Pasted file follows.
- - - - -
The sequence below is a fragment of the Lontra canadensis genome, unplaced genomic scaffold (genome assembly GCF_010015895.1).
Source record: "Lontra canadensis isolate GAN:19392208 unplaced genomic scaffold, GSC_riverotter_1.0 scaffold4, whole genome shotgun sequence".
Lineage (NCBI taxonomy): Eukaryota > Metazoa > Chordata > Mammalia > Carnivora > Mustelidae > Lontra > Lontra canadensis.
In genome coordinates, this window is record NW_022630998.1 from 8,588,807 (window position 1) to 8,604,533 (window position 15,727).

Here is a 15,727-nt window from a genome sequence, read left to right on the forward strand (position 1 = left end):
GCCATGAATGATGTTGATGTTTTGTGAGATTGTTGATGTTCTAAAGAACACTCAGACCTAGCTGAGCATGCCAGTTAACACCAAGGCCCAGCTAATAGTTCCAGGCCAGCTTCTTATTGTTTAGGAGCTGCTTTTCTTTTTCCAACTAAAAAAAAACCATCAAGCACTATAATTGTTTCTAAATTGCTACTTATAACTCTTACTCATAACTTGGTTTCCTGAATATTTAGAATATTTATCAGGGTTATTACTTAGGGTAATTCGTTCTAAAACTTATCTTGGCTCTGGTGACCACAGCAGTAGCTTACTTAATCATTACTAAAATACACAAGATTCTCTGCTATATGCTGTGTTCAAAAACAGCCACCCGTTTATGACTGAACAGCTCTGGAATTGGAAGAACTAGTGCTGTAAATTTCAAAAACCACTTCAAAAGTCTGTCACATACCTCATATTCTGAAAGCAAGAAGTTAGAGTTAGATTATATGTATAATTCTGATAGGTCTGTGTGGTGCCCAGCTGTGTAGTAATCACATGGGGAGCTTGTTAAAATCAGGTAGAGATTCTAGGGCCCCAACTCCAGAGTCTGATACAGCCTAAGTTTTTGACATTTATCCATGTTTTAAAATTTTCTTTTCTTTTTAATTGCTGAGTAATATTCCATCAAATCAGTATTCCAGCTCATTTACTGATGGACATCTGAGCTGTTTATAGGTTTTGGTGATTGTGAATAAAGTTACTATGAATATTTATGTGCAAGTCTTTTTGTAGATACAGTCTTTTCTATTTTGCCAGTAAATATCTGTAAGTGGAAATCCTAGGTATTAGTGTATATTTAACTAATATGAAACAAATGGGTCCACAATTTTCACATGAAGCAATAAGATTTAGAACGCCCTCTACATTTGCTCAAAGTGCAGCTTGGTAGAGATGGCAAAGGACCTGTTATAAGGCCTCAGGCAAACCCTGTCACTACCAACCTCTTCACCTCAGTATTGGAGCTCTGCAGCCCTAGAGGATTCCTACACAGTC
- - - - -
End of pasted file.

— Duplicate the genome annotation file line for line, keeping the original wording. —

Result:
The sequence below is a fragment of the Lontra canadensis genome, unplaced genomic scaffold (genome assembly GCF_010015895.1).
Source record: "Lontra canadensis isolate GAN:19392208 unplaced genomic scaffold, GSC_riverotter_1.0 scaffold4, whole genome shotgun sequence".
Lineage (NCBI taxonomy): Eukaryota > Metazoa > Chordata > Mammalia > Carnivora > Mustelidae > Lontra > Lontra canadensis.
In genome coordinates, this window is record NW_022630998.1 from 8,588,807 (window position 1) to 8,604,533 (window position 15,727).

Here is a 15,727-nt window from a genome sequence, read left to right on the forward strand (position 1 = left end):
GCCATGAATGATGTTGATGTTTTGTGAGATTGTTGATGTTCTAAAGAACACTCAGACCTAGCTGAGCATGCCAGTTAACACCAAGGCCCAGCTAATAGTTCCAGGCCAGCTTCTTATTGTTTAGGAGCTGCTTTTCTTTTTCCAACTAAAAAAAAACCATCAAGCACTATAATTGTTTCTAAATTGCTACTTATAACTCTTACTCATAACTTGGTTTCCTGAATATTTAGAATATTTATCAGGGTTATTACTTAGGGTAATTCGTTCTAAAACTTATCTTGGCTCTGGTGACCACAGCAGTAGCTTACTTAATCATTACTAAAATACACAAGATTCTCTGCTATATGCTGTGTTCAAAAACAGCCACCCGTTTATGACTGAACAGCTCTGGAATTGGAAGAACTAGTGCTGTAAATTTCAAAAACCACTTCAAAAGTCTGTCACATACCTCATATTCTGAAAGCAAGAAGTTAGAGTTAGATTATATGTATAATTCTGATAGGTCTGTGTGGTGCCCAGCTGTGTAGTAATCACATGGGGAGCTTGTTAAAATCAGGTAGAGATTCTAGGGCCCCAACTCCAGAGTCTGATACAGCCTAAGTTTTTGACATTTATCCATGTTTTAAAATTTTCTTTTCTTTTTAATTGCTGAGTAATATTCCATCAAATCAGTATTCCAGCTCATTTACTGATGGACATCTGAGCTGTTTATAGGTTTTGGTGATTGTGAATAAAGTTACTATGAATATTTATGTGCAAGTCTTTTTGTAGATACAGTCTTTTCTATTTTGCCAGTAAATATCTGTAAGTGGAAATCCTAGGTATTAGTGTATATTTAACTAATATGAAACAAATGGGTCCACAATTTTCACATGAAGCAATAAGATTTAGAACGCCCTCTACATTTGCTCAAAGTGCAGCTTGGTAGAGATGGCAAAGGACCTGTTATAAGGCCTCAGGCAAACCCTGTCACTACCAACCTCTTCACCTCAGTATTGGAGCTCTGCAGCCCTAGAGGATTCCTACACAGTC